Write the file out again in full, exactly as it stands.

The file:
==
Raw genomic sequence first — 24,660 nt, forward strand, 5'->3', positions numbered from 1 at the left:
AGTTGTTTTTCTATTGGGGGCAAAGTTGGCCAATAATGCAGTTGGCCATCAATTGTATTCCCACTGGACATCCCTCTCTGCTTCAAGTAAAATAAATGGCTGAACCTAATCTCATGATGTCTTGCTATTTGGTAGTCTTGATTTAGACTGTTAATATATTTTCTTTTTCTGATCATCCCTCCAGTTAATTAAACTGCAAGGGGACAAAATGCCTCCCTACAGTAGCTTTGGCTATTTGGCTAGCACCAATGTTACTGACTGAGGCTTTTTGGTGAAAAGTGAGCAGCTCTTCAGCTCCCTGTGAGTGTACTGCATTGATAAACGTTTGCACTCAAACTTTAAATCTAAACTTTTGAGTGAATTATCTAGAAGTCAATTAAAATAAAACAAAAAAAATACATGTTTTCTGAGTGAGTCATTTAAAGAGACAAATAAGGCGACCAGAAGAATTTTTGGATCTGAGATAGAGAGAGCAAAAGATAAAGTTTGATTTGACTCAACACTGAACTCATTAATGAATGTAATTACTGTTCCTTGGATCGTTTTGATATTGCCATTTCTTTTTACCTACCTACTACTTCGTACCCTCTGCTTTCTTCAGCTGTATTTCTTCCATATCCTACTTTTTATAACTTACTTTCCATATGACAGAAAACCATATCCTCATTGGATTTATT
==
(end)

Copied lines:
Raw genomic sequence first — 24,660 nt, forward strand, 5'->3', positions numbered from 1 at the left:
AGTTGTTTTTCTATTGGGGGCAAAGTTGGCCAATAATGCAGTTGGCCATCAATTGTATTCCCACTGGACATCCCTCTCTGCTTCAAGTAAAATAAATGGCTGAACCTAATCTCATGATGTCTTGCTATTTGGTAGTCTTGATTTAGACTGTTAATATATTTTCTTTTTCTGATCATCCCTCCAGTTAATTAAACTGCAAGGGGACAAAATGCCTCCCTACAGTAGCTTTGGCTATTTGGCTAGCACCAATGTTACTGACTGAGGCTTTTTGGTGAAAAGTGAGCAGCTCTTCAGCTCCCTGTGAGTGTACTGCATTGATAAACGTTTGCACTCAAACTTTAAATCTAAACTTTTGAGTGAATTATCTAGAAGTCAATTAAAATAAAACAAAAAAAATACATGTTTTCTGAGTGAGTCATTTAAAGAGACAAATAAGGCGACCAGAAGAATTTTTGGATCTGAGATAGAGAGAGCAAAAGATAAAGTTTGATTTGACTCAACACTGAACTCATTAATGAATGTAATTACTGTTCCTTGGATCGTTTTGATATTGCCATTTCTTTTTACCTACCTACTACTTCGTACCCTCTGCTTTCTTCAGCTGTATTTCTTCCATATCCTACTTTTTATAACTTACTTTCCATATGACAGAAAACCATATCCTCATTGGATTTATT